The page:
International Comparison of the Sources of Productivity Slowdown 1973 1982
John F. Helliwell, Peter Sturm, Gerard Salou
This paper uses an integrated model of aggregate supply to analyze the post-1973 slowdown in productivity growth in the seven major OECD economies. Factor substitution, unexpected demand changes, profitability, and inventory disequilibrium all contribute to the explanation, which is based on a three-factor nested aggregate production function, including energy, and postulating Harrod-neutral disembodied technical progress. The model is first applied separately to the seven countries assuming constant (though country-specific) rates of technical progress. This model provides empirical evidence that this rate of progress has in fact slowed down for several of the faster-growing countries, even after adjusting for factor substitution and cyclical factors. The model is therefore re-estimated, and the sources of productivity decline recalculated, on the hypothesis that rates of efficiency growth in other countries are converging to those in the United States.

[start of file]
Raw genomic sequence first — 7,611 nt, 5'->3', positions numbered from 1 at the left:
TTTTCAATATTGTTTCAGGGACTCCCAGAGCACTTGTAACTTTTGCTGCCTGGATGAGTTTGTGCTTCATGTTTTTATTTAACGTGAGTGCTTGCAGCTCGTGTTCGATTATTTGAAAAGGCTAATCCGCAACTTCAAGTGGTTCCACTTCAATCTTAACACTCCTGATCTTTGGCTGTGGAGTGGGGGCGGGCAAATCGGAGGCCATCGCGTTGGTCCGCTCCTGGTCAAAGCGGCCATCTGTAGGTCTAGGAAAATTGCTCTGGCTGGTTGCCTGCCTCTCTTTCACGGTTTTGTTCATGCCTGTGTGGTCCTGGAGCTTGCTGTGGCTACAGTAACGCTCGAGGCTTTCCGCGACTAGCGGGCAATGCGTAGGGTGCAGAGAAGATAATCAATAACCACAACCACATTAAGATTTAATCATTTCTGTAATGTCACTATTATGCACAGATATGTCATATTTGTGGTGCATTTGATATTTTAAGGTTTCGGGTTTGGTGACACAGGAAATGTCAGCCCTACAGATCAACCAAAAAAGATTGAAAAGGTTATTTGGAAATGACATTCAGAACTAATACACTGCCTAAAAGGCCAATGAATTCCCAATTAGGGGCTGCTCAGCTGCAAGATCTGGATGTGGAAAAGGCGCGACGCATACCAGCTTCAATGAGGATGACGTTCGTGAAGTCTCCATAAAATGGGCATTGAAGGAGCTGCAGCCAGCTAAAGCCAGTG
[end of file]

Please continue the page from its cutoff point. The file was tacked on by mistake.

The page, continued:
Document Object Identifier (DOI): 10.3386/w1465
Published: Helliwell, John F., Peter H. Sturm, and Gerard Salou. "International Comparison of the Sources of Productivity Slowdown 1973-1982." European Economic Review, Vol. 28, 1-2 (1985), pp. 157-191. citation courtesy of